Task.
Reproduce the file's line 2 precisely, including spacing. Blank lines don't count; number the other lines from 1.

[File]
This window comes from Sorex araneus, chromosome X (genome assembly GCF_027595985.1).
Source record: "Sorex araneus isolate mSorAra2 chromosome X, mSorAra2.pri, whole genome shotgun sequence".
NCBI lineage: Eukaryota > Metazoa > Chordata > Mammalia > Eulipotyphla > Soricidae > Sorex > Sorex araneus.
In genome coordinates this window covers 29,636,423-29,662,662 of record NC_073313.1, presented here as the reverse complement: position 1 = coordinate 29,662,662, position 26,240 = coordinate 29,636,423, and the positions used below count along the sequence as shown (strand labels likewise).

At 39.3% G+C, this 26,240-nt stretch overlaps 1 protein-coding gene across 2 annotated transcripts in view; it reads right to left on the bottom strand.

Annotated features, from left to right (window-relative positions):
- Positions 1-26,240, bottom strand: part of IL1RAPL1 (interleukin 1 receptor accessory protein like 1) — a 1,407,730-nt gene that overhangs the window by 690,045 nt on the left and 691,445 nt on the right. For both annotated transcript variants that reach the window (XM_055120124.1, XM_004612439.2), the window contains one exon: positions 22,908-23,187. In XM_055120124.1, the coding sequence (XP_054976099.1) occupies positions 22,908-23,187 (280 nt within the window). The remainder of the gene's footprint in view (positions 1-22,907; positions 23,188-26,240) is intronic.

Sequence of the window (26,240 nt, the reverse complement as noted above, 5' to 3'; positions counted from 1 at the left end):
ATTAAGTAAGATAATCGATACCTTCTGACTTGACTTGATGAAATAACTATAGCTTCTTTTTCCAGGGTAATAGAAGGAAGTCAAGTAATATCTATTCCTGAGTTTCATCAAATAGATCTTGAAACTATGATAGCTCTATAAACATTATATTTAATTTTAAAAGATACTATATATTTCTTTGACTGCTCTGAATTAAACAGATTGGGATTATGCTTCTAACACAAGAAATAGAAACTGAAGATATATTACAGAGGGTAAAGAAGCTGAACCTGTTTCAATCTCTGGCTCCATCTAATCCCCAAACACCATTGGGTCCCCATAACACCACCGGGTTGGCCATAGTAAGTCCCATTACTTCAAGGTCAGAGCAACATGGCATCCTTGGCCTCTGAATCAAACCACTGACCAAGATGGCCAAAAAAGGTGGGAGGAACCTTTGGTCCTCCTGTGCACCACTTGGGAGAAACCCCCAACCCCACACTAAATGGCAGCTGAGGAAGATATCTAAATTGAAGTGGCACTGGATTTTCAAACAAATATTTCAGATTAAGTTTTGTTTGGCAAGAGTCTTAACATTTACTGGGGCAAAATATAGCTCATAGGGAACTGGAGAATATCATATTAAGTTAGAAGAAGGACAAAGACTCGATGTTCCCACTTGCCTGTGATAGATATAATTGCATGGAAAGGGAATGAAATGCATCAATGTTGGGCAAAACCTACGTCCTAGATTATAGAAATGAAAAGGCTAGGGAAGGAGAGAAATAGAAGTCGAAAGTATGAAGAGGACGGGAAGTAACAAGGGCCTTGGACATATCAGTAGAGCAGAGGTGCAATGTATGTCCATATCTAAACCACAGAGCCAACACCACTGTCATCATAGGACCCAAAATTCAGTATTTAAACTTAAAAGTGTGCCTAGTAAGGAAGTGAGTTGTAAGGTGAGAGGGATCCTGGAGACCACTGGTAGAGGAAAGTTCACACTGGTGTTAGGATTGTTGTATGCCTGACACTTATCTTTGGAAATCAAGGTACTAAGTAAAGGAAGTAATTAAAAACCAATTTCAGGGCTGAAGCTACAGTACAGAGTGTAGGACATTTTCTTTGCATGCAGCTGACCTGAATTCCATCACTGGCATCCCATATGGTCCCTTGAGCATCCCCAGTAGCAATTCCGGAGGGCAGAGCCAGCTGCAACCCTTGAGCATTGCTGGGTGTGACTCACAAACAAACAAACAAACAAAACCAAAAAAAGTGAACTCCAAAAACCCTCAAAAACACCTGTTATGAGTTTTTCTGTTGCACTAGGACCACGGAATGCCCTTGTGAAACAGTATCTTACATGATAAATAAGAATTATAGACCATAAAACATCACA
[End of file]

Source record: "Sorex araneus isolate mSorAra2 chromosome X, mSorAra2.pri, whole genome shotgun sequence".